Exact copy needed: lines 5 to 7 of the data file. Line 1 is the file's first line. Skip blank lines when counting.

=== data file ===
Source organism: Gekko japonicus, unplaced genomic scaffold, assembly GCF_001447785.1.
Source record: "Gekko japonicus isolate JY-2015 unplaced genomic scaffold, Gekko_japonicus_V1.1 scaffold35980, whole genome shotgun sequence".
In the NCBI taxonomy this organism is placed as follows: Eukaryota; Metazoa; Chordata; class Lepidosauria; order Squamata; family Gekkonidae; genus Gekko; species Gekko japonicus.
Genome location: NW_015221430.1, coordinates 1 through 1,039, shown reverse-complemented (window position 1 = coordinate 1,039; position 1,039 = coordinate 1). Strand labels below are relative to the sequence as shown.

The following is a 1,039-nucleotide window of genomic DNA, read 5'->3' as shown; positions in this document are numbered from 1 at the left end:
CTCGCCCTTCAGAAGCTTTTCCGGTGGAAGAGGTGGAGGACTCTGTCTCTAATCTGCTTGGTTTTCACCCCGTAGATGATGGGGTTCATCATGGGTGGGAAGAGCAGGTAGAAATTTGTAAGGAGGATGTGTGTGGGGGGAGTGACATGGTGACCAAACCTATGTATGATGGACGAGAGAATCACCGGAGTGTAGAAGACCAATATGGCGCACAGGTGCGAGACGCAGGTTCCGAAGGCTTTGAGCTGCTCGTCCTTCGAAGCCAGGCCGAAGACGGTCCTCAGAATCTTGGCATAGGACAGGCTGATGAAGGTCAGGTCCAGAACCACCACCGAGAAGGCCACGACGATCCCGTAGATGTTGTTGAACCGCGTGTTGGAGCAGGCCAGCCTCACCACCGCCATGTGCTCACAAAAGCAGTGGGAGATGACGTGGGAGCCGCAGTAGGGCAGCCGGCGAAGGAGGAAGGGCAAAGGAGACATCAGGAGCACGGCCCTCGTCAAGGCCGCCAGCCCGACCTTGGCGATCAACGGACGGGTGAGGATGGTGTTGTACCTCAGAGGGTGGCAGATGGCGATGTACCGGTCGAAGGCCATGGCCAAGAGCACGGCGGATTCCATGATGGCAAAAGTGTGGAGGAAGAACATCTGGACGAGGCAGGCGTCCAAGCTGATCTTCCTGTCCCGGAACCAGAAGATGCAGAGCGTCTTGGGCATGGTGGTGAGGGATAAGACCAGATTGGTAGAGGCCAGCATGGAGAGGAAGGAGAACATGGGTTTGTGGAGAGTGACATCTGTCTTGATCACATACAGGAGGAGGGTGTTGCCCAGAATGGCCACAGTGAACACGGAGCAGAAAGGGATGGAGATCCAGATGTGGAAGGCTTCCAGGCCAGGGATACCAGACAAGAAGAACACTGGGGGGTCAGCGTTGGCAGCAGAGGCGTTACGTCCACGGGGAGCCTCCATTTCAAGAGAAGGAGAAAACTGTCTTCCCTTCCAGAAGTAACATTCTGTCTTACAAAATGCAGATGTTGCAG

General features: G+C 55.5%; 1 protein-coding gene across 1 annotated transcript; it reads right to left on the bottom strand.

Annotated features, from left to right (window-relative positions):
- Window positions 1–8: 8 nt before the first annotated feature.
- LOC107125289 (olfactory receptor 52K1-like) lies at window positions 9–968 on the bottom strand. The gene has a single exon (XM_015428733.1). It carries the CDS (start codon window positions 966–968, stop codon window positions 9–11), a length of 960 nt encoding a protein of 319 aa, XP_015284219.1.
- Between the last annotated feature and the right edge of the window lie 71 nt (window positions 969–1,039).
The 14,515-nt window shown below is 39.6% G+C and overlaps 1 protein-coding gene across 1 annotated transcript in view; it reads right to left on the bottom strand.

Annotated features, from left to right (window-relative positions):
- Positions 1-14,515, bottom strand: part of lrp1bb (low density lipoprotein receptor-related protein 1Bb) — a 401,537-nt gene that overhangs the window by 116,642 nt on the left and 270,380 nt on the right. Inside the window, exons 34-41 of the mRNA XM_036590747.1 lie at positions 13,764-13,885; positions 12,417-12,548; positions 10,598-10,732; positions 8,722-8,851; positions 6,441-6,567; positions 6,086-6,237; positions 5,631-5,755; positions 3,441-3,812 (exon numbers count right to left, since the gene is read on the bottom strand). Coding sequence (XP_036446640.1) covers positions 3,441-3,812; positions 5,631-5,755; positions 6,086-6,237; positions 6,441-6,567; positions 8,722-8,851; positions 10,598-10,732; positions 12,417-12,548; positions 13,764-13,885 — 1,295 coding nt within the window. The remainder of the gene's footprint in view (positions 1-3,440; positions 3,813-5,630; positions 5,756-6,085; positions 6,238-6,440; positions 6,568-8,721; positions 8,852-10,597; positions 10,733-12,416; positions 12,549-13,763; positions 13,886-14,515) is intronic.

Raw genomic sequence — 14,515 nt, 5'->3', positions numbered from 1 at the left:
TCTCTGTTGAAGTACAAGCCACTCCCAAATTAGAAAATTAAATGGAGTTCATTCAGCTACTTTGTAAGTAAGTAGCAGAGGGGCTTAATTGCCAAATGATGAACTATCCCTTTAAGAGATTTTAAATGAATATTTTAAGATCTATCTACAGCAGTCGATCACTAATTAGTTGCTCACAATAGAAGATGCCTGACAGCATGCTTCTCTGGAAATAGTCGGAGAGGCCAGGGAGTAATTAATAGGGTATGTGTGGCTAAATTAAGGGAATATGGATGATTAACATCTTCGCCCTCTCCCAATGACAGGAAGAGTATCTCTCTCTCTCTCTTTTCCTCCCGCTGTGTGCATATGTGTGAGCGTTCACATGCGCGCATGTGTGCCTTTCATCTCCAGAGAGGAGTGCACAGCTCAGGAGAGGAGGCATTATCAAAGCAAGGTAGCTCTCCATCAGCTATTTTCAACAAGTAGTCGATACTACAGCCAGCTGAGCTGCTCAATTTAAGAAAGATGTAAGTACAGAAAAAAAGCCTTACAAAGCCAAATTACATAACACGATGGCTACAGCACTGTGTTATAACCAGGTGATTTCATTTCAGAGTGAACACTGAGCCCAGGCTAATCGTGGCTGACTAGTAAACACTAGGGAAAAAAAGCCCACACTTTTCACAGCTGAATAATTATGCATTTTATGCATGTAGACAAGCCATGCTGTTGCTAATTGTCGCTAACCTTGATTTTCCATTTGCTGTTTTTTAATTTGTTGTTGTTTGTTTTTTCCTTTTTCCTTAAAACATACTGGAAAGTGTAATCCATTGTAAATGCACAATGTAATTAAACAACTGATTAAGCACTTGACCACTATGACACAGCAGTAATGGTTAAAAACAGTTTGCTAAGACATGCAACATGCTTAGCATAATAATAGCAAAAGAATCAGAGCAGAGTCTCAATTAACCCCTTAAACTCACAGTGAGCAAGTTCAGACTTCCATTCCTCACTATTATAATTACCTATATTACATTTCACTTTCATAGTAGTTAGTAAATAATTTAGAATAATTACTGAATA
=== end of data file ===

The following is a 1,039-nucleotide window of genomic DNA, read 5'->3' as shown; positions in this document are numbered from 1 at the left end:
CTCGCCCTTCAGAAGCTTTTCCGGTGGAAGAGGTGGAGGACTCTGTCTCTAATCTGCTTGGTTTTCACCCCGTAGATGATGGGGTTCATCATGGGTGGGAAGAGCAGGTAGAAATTTGTAAGGAGGATGTGTGTGGGGGGAGTGACATGGTGACCAAACCTATGTATGATGGACGAGAGAATCACCGGAGTGTAGAAGACCAATATGGCGCACAGGTGCGAGACGCAGGTTCCGAAGGCTTTGAGCTGCTCGTCCTTCGAAGCCAGGCCGAAGACGGTCCTCAGAATCTTGGCATAGGACAGGCTGATGAAGGTCAGGTCCAGAACCACCACCGAGAAGGCCACGACGATCCCGTAGATGTTGTTGAACCGCGTGTTGGAGCAGGCCAGCCTCACCACCGCCATGTGCTCACAAAAGCAGTGGGAGATGACGTGGGAGCCGCAGTAGGGCAGCCGGCGAAGGAGGAAGGGCAAAGGAGACATCAGGAGCACGGCCCTCGTCAAGGCCGCCAGCCCGACCTTGGCGATCAACGGACGGGTGAGGATGGTGTTGTACCTCAGAGGGTGGCAGATGGCGATGTACCGGTCGAAGGCCATGGCCAAGAGCACGGCGGATTCCATGATGGCAAAAGTGTGGAGGAAGAACATCTGGACGAGGCAGGCGTCCAAGCTGATCTTCCTGTCCCGGAACCAGAAGATGCAGAGCGTCTTGGGCATGGTGGTGAGGGATAAGACCAGATTGGTAGAGGCCAGCATGGAGAGGAAGGAGAACATGGGTTTGTGGAGAGTGACATCTGTCTTGATCACATACAGGAGGAGGGTGTTGCCCAGAATGGCCACAGTGAACACGGAGCAGAAAGGGATGGAGATCCAGATGTGGAAGGCTTCCAGGCCAGGGATACCAGACAAGAAGAACACTGGGGGGTCAGCGTTGGCAGCAGAGGCGTTACGTCCACGGGGAGCCTCCATTTCAAGAGAAGGAGAAAACTGTCTTCCCTTCCAGAAGTAACATTCTGTCTTACAAAATGCAGATGTTGCAG

General features: G+C 55.5%; 1 protein-coding gene across 1 annotated transcript; it reads right to left on the bottom strand.